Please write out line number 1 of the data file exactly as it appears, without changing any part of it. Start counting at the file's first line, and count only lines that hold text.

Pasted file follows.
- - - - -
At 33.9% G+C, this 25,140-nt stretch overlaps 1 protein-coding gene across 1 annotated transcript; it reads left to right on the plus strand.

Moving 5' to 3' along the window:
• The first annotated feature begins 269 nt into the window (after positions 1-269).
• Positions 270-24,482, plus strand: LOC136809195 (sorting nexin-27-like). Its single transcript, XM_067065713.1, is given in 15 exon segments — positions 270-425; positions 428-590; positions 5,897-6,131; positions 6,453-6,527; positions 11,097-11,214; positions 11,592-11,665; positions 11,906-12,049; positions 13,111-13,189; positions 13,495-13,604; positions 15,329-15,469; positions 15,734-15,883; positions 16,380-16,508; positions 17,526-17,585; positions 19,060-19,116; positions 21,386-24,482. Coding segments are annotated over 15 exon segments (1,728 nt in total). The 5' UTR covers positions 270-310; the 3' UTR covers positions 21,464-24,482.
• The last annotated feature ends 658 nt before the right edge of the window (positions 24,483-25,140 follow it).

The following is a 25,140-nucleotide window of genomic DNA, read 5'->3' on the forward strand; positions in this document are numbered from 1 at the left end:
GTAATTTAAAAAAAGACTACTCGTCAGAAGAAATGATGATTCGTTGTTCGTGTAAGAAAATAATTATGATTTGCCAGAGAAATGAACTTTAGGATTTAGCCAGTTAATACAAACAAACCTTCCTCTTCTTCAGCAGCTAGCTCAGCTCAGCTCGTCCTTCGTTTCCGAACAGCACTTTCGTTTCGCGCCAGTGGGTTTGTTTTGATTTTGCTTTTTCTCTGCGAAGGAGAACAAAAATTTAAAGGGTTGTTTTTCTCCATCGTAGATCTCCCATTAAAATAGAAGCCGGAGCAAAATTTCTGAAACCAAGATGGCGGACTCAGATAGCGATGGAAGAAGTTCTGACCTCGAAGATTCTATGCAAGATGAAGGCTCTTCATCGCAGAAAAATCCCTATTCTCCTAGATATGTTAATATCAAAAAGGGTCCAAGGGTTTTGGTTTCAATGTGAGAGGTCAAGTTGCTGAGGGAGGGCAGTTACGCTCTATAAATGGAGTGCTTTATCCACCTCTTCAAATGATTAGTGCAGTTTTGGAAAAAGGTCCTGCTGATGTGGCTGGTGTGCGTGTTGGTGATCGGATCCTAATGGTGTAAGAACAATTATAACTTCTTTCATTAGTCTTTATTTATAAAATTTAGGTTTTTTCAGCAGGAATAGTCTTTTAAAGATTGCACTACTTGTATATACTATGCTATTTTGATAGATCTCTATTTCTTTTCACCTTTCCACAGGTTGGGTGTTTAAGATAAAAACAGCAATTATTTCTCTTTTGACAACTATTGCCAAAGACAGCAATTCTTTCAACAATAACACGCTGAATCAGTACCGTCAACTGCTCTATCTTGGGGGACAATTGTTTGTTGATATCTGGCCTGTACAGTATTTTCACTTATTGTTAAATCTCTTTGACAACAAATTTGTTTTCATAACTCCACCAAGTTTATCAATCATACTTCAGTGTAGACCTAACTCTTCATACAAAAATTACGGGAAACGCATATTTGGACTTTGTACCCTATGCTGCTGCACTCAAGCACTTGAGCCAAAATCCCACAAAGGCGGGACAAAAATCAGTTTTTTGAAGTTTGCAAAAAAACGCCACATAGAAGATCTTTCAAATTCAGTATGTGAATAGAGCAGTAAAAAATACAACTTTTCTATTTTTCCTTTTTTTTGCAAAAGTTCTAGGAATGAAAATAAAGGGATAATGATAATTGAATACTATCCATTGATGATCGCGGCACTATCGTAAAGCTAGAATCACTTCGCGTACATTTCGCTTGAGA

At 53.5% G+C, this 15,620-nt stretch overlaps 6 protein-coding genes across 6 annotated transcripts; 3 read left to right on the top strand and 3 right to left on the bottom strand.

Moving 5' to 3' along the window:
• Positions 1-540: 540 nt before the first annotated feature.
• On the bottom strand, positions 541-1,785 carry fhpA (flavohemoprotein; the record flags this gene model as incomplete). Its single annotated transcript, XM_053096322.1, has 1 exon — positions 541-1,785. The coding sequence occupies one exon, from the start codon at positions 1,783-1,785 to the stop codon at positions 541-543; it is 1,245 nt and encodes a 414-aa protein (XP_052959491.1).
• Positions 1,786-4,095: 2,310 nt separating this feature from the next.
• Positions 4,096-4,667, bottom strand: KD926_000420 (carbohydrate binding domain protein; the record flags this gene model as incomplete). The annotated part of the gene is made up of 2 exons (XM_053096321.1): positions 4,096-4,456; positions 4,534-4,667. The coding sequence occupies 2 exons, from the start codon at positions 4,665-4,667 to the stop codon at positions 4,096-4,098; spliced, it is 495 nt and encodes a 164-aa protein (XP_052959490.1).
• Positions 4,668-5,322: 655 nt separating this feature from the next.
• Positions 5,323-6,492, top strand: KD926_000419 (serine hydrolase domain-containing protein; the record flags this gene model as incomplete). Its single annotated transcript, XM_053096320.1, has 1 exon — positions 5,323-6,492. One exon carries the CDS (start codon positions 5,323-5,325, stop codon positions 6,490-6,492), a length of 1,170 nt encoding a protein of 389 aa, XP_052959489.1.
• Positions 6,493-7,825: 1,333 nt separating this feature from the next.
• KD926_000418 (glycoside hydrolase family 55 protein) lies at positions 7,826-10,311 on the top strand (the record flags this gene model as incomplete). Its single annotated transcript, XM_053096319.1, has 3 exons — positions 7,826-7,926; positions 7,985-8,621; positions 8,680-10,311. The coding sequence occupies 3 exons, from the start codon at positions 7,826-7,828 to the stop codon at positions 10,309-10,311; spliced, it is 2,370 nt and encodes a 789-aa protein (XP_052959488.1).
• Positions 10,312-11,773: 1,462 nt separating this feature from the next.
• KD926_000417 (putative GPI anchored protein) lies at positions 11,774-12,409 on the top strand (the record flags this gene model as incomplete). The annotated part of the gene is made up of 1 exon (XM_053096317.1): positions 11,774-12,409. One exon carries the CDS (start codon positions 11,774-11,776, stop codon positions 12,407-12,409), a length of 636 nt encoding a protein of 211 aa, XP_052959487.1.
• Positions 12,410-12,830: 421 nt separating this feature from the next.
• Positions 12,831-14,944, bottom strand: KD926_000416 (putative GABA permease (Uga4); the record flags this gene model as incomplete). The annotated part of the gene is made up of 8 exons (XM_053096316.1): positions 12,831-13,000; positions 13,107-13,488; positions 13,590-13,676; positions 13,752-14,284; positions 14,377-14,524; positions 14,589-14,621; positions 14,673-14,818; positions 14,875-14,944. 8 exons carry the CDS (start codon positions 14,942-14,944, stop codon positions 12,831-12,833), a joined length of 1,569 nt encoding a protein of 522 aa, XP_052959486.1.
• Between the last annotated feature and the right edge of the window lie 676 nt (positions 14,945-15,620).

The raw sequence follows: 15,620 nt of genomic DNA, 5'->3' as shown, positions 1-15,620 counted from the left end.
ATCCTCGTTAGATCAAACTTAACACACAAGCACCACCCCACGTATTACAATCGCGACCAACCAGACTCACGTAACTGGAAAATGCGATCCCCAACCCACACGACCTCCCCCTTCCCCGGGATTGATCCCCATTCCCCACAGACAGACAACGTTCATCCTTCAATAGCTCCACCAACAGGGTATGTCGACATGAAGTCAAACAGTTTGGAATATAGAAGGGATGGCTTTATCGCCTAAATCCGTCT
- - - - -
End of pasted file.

At 33.9% G+C, this 25,140-nt stretch overlaps 1 protein-coding gene across 1 annotated transcript; it reads left to right on the plus strand.